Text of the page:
The common ancestor of all these species lived about 100 million years ago. Based on their shared genes, the scientists determined that that ancestral mammal had 781 genes–almost twice as many as we have today, and less than half of what elephants have.

The blue circles show how many genes the common ancestors of today’s mammals had at each node in the tree. The numbers along each of the branches show how many new genes were gained, and how many were lost.

The lineage that led to elephants certainly gained a lot of new genes–1335 all told. But so did a lot of other lineages. If you trace the tree from the base to rats, you’ll find that they gained 884 new genes. But they also lost a lot of genes along the way, too, so that now they have only 1207 genes.

But elephants lost genes, too–168 all told. Even if elephants do have an amazing sense of smell (something we just don’t know), that wasn’t simply the result of adding new genes. Some genes may have been useless to them–ones that remain useful in other species. But we don’t know why they lost the genes they did.

There are other weird features of this tree. As you move down the tree from the common ancestor to rats, for example, you can see that their ancestors had a net gain of genes for their first 10 million years or so, followed by at least 20 million years of losses, followed in turn by a major gain of genes. No one can say why they had these ups and downs.

Our own evolutionary story has mysteries of its own. There’s no question that we humans are pathetic in the olfactory receptor gene department. Many scientists have speculated that our primate ancestors shifted to relying more on vision for finding food and attracting mates. With a gain of vision came a loss of smell, the argument goes. But we can’t go too far in dismissing smell from our evolution. After all, as my fellow Phenom Ed Yong wrote this spring, we can still smell trillions of different smells. For some reason, other apes and monkeys have ended up with fewer olfactory receptor genes than we still have. It’s especially intriguing to consider all the genes we gained even as our collection of receptors shrank. We have 18 kinds of olfactory receptors that are found in no other mammals, not even chimpanzees, our closest living relatives. What on Earth do we use them for?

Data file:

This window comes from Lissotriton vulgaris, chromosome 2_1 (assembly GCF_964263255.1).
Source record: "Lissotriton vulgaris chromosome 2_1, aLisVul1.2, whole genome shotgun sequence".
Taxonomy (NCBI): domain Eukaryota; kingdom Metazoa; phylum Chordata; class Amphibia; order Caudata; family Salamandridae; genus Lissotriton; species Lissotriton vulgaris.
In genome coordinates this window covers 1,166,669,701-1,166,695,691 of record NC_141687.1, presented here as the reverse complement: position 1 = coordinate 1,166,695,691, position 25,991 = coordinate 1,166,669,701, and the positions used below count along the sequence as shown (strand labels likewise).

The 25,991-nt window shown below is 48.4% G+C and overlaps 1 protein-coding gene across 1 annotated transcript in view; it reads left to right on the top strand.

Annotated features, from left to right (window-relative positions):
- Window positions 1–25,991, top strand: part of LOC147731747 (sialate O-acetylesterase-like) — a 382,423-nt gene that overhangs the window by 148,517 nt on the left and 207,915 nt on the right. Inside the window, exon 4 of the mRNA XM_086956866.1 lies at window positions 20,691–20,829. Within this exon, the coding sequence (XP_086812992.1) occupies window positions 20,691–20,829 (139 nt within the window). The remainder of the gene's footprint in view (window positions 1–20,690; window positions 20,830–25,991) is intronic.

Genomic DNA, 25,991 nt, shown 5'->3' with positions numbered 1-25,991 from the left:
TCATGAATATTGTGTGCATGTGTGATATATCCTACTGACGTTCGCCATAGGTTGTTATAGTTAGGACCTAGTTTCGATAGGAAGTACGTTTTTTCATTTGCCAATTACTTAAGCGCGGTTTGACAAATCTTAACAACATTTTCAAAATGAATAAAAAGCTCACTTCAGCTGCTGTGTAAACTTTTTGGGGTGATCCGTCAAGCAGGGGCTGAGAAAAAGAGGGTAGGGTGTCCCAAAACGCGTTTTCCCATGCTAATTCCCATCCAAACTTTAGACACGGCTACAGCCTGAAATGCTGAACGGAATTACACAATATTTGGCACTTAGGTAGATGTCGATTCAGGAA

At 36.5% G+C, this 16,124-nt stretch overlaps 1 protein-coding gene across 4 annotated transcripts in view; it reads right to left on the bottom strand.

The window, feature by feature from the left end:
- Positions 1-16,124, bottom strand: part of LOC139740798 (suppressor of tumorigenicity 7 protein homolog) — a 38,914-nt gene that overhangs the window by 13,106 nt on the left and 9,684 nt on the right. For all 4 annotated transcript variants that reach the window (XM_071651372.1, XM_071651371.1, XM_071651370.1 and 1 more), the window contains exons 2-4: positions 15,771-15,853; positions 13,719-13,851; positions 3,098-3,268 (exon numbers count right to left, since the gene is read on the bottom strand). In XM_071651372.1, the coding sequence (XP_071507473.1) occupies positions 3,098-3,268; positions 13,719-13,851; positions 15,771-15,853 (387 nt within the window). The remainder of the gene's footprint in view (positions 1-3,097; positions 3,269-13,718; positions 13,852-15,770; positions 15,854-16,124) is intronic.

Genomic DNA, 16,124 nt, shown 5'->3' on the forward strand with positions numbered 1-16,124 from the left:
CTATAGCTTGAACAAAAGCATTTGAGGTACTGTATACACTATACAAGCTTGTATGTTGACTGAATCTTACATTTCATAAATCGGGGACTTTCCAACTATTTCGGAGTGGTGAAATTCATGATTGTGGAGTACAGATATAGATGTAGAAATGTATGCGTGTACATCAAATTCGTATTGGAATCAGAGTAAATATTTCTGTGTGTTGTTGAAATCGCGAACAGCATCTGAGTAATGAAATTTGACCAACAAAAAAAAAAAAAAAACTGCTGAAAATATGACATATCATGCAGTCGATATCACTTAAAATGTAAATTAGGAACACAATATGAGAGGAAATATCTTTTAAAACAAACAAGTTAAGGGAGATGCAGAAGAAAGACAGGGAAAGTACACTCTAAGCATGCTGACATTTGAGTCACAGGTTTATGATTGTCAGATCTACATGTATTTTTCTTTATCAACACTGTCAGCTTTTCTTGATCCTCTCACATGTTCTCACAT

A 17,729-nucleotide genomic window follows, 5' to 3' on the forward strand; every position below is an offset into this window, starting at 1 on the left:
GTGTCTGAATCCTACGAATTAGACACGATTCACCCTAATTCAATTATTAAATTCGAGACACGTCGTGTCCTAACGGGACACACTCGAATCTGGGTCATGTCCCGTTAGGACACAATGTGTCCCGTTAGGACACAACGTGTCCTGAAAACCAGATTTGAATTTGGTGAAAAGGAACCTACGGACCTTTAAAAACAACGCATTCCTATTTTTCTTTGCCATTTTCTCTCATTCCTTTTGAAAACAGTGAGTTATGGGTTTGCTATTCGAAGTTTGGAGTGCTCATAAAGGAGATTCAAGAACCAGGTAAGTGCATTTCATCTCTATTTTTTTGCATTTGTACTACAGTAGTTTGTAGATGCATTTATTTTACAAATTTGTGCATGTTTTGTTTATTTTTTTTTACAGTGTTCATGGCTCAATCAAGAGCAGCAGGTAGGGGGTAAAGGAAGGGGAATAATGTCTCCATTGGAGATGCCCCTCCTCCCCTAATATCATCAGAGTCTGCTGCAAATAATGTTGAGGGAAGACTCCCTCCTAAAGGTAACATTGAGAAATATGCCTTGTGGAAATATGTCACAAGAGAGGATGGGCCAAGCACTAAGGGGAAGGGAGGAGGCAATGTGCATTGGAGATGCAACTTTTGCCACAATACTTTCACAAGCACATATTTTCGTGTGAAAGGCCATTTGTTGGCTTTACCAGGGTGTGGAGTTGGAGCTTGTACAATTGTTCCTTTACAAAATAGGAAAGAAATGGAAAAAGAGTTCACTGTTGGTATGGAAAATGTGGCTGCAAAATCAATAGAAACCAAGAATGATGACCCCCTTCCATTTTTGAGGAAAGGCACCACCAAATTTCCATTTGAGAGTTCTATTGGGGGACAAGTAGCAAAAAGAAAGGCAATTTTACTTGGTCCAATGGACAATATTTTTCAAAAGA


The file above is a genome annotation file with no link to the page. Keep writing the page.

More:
This tree represents everything we know about the evolution of these genes in mammals. But there are some 5000 other species of mammals on Earth, and adding their branches would reveal a lot more. As you can see in this figure, elephants are only distantly related to rodents, primates and the other species that have been studied so far. As a result, they sit on a long lonely branch in this tree. In reality, elephants have plenty of living relatives, such as manatees and hyraxes. It would be interesting to see if their huge set of genes grew gradually, or exploded after they gained their trunks.

Meanwhile, our own stubby branch raises questions of its own. Did Neanderthals have the identical set of olfactory receptor genes as we do? How would a rose smell to a Neanderthal, I wonder?